For an introduction to this series, click here.
May 29, 2007
This chapter carries forward the story of the early church. The Jewish leaders were afraid of what was happening. They thought they were rid of Jesus and the threat He posed to their religion and way of life. And then here come His disciples, proclaiming the Resurrection and claiming that Jesus had established a new faith. They weren't afraid of stooping to murder to get rid of Jesus; they were beginning to think they would need to do something similar to His disciples.
The miracle Peter and John performed had all of Jerusalem in an uproar. They were all talking about what they did and how they claimed to do it in the name of Jesus. The men of the council had Peter and John arrested and brought them in, demanding to know what they were doing. Peter preached them a short sermon, ending with this: "This Jesus is the stone that was rejected by you, the builders, which has become the cornerstone. And there is salvation in no one else, for there is no other name under heaven given among men by which we must be saved." (4:11-12)
I'm sure the members of the council were furious with Peter and John, but they kept their cool for the time being. "Now when they saw the boldness of Peter and John, and perceived that they were uneducated, common men, they were astonished. And they recognized that they had been with Jesus." (4:13) The leaders could not think of anything to say publicly against the disciples. They had an irrefutable miracle standing in front of them, and even those who did not believe in Jesus were excited about the things that were happening. They did command them to stop teaching in the name of Jesus, but Peter and John pretty much said they were going to ignore the command and preach anyway.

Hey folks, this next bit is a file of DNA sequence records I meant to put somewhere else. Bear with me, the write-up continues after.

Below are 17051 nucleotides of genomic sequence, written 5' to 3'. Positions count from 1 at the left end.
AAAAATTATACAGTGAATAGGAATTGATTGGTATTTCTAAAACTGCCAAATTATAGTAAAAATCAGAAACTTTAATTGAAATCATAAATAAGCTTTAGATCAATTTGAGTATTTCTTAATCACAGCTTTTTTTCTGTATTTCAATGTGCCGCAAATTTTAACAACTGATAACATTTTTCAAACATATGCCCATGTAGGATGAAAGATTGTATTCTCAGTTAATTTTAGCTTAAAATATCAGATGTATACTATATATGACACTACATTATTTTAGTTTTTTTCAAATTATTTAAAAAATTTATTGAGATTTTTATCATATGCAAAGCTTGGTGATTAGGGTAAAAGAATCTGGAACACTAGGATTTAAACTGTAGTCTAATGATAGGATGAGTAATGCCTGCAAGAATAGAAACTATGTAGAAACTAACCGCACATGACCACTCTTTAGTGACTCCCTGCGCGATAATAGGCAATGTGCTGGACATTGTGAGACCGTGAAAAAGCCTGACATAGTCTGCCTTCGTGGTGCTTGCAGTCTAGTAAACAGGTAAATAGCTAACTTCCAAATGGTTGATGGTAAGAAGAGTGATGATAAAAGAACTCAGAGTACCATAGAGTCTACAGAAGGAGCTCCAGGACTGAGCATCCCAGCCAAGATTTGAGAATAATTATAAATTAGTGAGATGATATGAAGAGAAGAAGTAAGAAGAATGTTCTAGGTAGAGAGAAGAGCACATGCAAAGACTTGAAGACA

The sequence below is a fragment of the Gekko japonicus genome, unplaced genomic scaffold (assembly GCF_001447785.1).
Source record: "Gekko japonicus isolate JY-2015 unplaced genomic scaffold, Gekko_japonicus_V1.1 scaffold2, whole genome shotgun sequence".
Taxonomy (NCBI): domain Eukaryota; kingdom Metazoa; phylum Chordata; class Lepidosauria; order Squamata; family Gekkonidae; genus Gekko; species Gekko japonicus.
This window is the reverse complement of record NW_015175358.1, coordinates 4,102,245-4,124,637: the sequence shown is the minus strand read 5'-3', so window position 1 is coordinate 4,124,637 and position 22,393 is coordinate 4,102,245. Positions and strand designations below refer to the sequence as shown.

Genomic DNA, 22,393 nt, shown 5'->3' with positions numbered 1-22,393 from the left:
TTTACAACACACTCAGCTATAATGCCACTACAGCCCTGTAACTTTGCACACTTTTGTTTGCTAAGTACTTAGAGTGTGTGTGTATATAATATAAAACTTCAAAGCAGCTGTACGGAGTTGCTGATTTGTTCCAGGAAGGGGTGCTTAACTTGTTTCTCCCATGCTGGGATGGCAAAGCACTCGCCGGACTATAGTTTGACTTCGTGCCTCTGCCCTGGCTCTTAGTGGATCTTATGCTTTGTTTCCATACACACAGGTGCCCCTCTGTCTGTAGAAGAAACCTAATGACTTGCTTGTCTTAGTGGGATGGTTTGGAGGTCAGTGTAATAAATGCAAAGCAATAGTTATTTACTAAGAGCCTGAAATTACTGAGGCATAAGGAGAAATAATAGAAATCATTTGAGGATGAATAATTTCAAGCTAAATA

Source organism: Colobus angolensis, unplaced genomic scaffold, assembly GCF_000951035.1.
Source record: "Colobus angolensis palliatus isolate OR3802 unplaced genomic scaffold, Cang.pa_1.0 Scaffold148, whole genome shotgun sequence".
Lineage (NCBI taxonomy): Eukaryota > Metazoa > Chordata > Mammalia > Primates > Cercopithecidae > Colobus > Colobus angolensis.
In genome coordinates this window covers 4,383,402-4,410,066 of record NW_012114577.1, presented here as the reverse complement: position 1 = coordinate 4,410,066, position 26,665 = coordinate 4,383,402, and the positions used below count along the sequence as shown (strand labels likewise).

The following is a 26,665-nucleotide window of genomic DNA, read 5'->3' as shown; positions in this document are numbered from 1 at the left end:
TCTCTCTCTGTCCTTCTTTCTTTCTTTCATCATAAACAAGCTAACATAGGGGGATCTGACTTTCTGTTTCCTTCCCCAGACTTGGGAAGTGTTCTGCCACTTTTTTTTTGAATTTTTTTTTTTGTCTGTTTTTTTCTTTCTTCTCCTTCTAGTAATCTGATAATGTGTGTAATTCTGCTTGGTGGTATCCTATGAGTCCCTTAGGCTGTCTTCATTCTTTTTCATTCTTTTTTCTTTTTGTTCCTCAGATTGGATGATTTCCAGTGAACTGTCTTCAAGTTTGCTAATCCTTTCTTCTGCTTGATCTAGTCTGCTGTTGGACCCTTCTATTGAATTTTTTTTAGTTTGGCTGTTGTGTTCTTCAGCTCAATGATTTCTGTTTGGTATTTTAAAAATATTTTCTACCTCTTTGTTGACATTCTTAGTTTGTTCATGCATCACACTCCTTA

The disciples came back from their grilling and continued to praise God for what He was doing in their midst. And they prayed for boldness to continue the work.
The chapter ends with an introduction of Barnabas. Luke reiterates the conditions in which the church lived, how they had all things common. I don't know how this worked. Obviously God was blessing them, but we are not told how long they kept this up, whether it was a few months or a year or several years. Eventually, famine and persecution ravaged the church in Jerusalem to the point that we find many of Paul's epistles where he mentions a huge ongoing project to raise money for the saints there. I have heard some people say that the failure of this communal experiment is proof of the folly of such living. Don't be so sure about that. We do know there was a serious famine in Judea that affected everyone. And Jerusalem was not exactly the best place to proclaim Jesus and keep a good job or gain influence in society. The Christians were severely persecuted there, which meant they were already in a financial hole when the famine struck.
Anyway, Luke records that "Joseph, who was also called by the apostles Barnabas (which means son of encouragement), a Levite, a native of Cyprus, sold a field that belonged to him and brought the money and laid it at the apostle's feet. (4:36-37, ESV) Barnabas would become a significant figure over the next few years, and this is how we first get to know him. Here is Barnabas giving to the church, which probably desperately needed the money. No wonder he was called a son of encouragement. Barnabas' name was changed that day. His given name, Joseph, is never recorded again in Scripture after this gift to the church.